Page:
On 2020-04-10 13:16, Noah Meyerhans wrote:
> Package: src:glibc
> Version: 2.30-4
> Severity: wishlist
> X-Debbugs-CC: debian-...@lists.debian.org
> The ARMv8.1 spec, as implemented by the ARM Neoverse N1 processor,
> introduces a set of instructions [1] that result in significant performance
> improvements for multithreaded applications.  Sample code demonstrating the
> performance improvements is attached.  When run on a 16-core Neoverse N1
> host with glibc 2.30-4, runtimes vary significantly, ranging from lows
> around 250ms to highs around 15 seconds.  When linked against glibc rebuilt
> with support for these instructions, runtimes are consistently <50ms.

This is an impressive improvement!

> Significant performance impact has also been observed in less contrived
> cases (MariaDB and Postgres), but I don't have a repro to share.

But indeed what counts is number on real workloads. It would be nice to
get numbers when those software are run against a rebuilt glibc. As
those software are using a lot of atomics directly, it would be also
interesting to have numbers with those software also rebuilt to use
those new instructions.

> Gcc provides two ways to enable support for these instructions at build
> time.  The simplest, and least disruptive, is to enable -moutline-atomics
> globally in the arm64 glibc build.  As described at [2], this option enables
> runtime checks for the availability of the atomic instructions.  If found,
> they are used, otherwise ARMv8.0 compatible code is used.  The drawback of
> this option is that the check happens at runtime, thus introducing some
> overhead on all arm64 installations.

It would also be nice to have numbers to see the impact on non-ARMv8.1
CPU on real workloads. As pointed out by Florian, and if the impact is
negligible, it might be a good idea to enable -moutline-atomics
globally at the GCC level so that all software can benefit from it, and
instead of only glibc. That could be either upstream or only in Debian,
that's probably a separate discussion. Otherwise we will likely end up
using this non-default GCC option on all packages that runs faster with

> The second option is to provide libraries built with explicit support for
> the ARM v8.1a spec via the -march=armv8.1-a flag.  This option is also
> described at [2].  This build would be incompatible with earlier versions of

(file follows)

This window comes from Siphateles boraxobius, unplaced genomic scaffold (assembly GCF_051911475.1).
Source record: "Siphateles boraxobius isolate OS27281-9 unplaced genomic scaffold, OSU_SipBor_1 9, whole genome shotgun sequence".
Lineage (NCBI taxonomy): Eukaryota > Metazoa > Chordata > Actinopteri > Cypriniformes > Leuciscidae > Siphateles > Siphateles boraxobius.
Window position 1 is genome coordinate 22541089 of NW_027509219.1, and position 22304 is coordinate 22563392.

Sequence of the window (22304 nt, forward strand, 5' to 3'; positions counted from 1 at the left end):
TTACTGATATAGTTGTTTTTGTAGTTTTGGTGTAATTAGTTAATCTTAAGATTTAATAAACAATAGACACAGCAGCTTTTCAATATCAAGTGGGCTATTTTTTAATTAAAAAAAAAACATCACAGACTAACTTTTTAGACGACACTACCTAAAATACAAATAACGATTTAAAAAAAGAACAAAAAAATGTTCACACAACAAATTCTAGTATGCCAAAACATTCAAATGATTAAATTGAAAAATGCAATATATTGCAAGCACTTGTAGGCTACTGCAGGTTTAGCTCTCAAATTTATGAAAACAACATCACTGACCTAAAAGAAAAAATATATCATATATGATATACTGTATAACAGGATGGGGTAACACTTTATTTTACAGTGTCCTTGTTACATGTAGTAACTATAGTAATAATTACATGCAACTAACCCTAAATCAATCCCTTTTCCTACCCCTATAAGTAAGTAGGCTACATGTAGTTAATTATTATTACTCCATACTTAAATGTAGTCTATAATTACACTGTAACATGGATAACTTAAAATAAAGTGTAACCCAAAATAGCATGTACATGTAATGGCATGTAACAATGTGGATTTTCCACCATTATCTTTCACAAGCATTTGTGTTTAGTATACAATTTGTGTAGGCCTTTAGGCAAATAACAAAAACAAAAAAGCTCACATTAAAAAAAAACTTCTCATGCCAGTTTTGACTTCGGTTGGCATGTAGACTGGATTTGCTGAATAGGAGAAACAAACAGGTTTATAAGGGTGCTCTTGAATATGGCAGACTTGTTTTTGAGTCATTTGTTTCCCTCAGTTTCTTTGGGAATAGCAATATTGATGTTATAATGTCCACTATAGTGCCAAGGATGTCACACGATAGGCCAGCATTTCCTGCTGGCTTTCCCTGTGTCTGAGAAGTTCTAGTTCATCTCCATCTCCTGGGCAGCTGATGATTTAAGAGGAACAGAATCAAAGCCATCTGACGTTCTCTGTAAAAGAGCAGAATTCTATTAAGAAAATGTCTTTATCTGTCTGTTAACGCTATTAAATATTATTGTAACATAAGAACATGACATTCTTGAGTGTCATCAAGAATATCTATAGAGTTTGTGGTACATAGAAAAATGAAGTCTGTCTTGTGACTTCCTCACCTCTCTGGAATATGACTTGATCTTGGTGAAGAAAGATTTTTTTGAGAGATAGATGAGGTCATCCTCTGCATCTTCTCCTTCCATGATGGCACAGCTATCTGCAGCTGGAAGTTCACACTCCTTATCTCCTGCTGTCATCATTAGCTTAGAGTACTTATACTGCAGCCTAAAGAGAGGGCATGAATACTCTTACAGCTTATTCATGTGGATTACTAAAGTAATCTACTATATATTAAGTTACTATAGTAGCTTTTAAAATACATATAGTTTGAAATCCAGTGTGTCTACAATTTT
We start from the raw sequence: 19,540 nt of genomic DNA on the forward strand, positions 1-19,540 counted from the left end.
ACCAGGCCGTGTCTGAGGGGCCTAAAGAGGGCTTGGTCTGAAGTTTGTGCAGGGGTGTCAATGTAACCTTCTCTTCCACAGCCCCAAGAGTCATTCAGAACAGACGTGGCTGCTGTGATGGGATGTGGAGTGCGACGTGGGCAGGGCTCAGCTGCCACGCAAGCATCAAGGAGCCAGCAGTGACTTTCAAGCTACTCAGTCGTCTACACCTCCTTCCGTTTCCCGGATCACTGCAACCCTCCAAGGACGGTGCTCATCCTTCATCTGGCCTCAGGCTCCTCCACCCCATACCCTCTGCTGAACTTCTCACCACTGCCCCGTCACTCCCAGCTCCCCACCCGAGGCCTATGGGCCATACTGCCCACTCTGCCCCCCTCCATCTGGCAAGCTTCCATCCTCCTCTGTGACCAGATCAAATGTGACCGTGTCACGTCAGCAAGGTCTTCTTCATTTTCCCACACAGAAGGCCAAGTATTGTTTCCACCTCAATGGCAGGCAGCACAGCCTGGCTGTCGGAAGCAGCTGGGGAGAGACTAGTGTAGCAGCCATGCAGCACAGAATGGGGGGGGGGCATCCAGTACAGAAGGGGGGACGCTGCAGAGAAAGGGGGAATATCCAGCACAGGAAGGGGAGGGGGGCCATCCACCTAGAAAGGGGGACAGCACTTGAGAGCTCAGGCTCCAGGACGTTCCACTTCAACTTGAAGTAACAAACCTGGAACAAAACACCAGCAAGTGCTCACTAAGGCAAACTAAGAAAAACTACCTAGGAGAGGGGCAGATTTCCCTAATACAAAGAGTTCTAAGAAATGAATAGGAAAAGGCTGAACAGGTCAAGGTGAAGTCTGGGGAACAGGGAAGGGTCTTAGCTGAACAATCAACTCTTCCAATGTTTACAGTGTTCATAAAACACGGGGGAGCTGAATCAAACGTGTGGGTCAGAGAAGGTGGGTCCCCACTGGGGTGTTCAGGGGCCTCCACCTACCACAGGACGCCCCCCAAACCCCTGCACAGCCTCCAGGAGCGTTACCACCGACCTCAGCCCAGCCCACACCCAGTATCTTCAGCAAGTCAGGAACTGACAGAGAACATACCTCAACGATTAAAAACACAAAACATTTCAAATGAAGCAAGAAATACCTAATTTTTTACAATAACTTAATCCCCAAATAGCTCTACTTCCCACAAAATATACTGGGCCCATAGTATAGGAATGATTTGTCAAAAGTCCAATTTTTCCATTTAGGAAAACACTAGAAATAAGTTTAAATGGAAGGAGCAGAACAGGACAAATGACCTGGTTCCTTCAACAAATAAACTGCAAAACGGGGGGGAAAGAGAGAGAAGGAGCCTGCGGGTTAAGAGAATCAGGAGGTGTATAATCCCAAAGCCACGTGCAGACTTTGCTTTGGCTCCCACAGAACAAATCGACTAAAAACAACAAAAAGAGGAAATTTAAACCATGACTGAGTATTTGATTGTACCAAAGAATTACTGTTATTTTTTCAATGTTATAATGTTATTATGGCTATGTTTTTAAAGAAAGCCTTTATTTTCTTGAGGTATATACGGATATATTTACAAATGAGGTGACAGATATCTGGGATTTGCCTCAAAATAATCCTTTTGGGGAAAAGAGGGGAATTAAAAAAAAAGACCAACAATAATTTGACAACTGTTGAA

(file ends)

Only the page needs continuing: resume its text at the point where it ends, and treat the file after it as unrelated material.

> the spec, so it would need to be provided in a location where the linker
> will automatically discover it if it is usable (e.g.
> /lib/aarch64-linux-gnu/atomics/).  This does not incur any runtime overhead,
> but obviously involves an additional libc build, and the corresponding
> complixity and disk space utilization.  I'm not sure if this is an option
> that the glibc maintainers are interested in pursuing.

To be honest from a glibc maintenance point of view it's something I
would like to avoid. We haven't been actively trying to remove the
remaining optimized libraries (on i386, hurd and alpha), but we have
tried to avoid adding new ones. The problem is not building a second
optimized glibc, but rather providing a safe upgrade as the optimized
and the non-optimized package have to be at the same version or one of
them has to be disabled. This has caused many system breakages overall.

Also note that the mechanism allowing a safe upgrade *does* incur a 
runtime overhead as every binary now has to test for the presence of
/etc/ld.so.nohwcap to detect a possible upgrade of the glibc in
progress. That's why we have disabled it on architecture not providing
an optimized library [1].

> I've tested both options and found them to be acceptable on v8.1a (Neoverse
> N1) and v8a (Cortex A72) CPUs.  I can provide bulk test run data of the
> various different configuration permutations if you'd like to see additional
> data.

As said above I think we would need more numbers on real workload to
take a decision. Don't get me wrong I do not oppose on improving atomics
on ARMv8.1, but I would like that we chose the best option. Also if we
go with the -moutline-atomics option, I believe it rather has to be a
ARM porters decision than a glibc maintainers decision (hence the Cc:).

> I can provide patches or merge requests implementing either option, at least
> for a starting point, if you'd like to see them.

Thanks for this offer, but I don't think that's the most difficult part,
it's fairly straightforward to go for either of those options once a
decision is taken.


[1] https://bugs.debian.org/cgi-bin/bugreport.cgi?bug=908928

Aurelien Jarno                          GPG: 4096R/1DDD8C9B
aurel...@aurel32.net                 http://www.aurel32.net

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